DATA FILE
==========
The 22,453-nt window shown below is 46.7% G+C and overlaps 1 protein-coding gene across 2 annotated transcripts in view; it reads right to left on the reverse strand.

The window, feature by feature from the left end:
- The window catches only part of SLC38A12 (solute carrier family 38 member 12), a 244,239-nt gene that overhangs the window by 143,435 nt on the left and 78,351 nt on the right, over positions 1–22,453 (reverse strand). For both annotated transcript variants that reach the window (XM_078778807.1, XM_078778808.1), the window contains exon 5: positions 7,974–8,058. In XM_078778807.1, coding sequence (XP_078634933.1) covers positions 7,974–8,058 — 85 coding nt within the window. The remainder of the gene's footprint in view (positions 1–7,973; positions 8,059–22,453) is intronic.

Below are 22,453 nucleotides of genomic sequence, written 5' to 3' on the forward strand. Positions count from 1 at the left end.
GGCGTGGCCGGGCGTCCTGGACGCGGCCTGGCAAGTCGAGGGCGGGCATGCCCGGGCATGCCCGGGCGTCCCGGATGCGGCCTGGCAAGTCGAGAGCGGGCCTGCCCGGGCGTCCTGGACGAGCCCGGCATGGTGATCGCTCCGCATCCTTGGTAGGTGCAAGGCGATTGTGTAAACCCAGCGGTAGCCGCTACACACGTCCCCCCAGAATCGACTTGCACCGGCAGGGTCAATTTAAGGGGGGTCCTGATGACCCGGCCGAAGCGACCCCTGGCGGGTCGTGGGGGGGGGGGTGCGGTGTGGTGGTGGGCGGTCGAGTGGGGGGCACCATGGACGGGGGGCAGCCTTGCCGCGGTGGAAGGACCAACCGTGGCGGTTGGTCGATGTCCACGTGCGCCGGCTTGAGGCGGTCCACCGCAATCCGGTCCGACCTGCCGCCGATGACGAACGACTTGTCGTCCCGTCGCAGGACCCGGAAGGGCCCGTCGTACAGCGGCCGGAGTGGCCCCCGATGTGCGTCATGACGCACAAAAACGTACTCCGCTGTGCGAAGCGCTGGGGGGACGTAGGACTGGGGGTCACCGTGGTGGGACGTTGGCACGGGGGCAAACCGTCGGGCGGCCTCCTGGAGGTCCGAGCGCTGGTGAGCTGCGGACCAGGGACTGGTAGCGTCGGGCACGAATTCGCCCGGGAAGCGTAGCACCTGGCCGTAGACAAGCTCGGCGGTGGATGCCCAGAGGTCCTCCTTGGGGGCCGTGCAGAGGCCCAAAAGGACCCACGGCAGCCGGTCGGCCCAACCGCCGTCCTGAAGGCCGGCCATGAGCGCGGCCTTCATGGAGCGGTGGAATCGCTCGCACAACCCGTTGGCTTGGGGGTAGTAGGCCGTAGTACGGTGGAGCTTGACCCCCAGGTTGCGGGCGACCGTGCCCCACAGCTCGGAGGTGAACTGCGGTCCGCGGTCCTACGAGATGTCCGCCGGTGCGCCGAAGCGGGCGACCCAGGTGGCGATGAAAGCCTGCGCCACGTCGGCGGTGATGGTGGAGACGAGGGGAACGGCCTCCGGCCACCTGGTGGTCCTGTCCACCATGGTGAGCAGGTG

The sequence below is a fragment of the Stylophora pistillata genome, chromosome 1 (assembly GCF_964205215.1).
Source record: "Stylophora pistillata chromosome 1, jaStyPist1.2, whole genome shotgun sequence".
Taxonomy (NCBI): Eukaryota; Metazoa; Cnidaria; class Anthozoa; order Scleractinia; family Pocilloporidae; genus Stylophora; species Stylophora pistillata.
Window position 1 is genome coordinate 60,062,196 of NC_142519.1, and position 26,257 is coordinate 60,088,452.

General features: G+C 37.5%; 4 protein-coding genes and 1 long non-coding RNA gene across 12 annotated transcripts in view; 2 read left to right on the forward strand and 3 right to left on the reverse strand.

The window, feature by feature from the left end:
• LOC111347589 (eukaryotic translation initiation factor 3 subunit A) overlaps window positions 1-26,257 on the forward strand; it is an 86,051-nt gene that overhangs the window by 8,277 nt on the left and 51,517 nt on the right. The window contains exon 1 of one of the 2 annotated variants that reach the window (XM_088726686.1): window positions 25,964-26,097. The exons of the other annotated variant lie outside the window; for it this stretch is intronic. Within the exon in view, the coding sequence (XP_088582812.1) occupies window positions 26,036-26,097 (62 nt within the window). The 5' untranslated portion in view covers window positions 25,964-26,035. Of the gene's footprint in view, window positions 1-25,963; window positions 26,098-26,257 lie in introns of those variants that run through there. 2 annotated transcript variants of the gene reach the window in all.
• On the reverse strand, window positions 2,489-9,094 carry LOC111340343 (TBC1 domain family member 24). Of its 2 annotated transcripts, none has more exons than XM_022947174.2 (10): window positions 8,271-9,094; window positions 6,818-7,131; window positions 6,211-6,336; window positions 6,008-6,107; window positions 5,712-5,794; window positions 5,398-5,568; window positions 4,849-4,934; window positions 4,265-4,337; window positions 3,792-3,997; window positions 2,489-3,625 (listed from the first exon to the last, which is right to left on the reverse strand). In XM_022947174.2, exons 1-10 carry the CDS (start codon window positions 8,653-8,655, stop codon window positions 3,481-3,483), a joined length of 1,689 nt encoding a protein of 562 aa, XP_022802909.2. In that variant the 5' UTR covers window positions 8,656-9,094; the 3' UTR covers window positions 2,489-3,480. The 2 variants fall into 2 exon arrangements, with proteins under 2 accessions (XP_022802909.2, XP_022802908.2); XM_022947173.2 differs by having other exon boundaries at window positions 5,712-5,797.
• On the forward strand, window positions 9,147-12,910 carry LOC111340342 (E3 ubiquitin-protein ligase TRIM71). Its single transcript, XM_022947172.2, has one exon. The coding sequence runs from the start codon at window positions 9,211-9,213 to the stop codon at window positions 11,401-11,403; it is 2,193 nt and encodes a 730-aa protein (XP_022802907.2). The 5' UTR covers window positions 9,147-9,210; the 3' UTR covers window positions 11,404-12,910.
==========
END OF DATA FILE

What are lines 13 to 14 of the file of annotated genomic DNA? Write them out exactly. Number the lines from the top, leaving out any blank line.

• On the reverse strand, window positions 2,489-9,094 carry LOC111340343 (TBC1 domain family member 24). Of its 2 annotated transcripts, none has more exons than XM_022947174.2 (10): window positions 8,271-9,094; window positions 6,818-7,131; window positions 6,211-6,336; window positions 6,008-6,107; window positions 5,712-5,794; window positions 5,398-5,568; window positions 4,849-4,934; window positions 4,265-4,337; window positions 3,792-3,997; window positions 2,489-3,625 (listed from the first exon to the last, which is right to left on the reverse strand). In XM_022947174.2, exons 1-10 carry the CDS (start codon window positions 8,653-8,655, stop codon window positions 3,481-3,483), a joined length of 1,689 nt encoding a protein of 562 aa, XP_022802909.2. In that variant the 5' UTR covers window positions 8,656-9,094; the 3' UTR covers window positions 2,489-3,480. The 2 variants fall into 2 exon arrangements, with proteins under 2 accessions (XP_022802909.2, XP_022802908.2); XM_022947173.2 differs by having other exon boundaries at window positions 5,712-5,797.
• On the forward strand, window positions 9,147-12,910 carry LOC111340342 (E3 ubiquitin-protein ligase TRIM71). Its single transcript, XM_022947172.2, has one exon. The coding sequence runs from the start codon at window positions 9,211-9,213 to the stop codon at window positions 11,401-11,403; it is 2,193 nt and encodes a 730-aa protein (XP_022802907.2). The 5' UTR covers window positions 9,147-9,210; the 3' UTR covers window positions 11,404-12,910.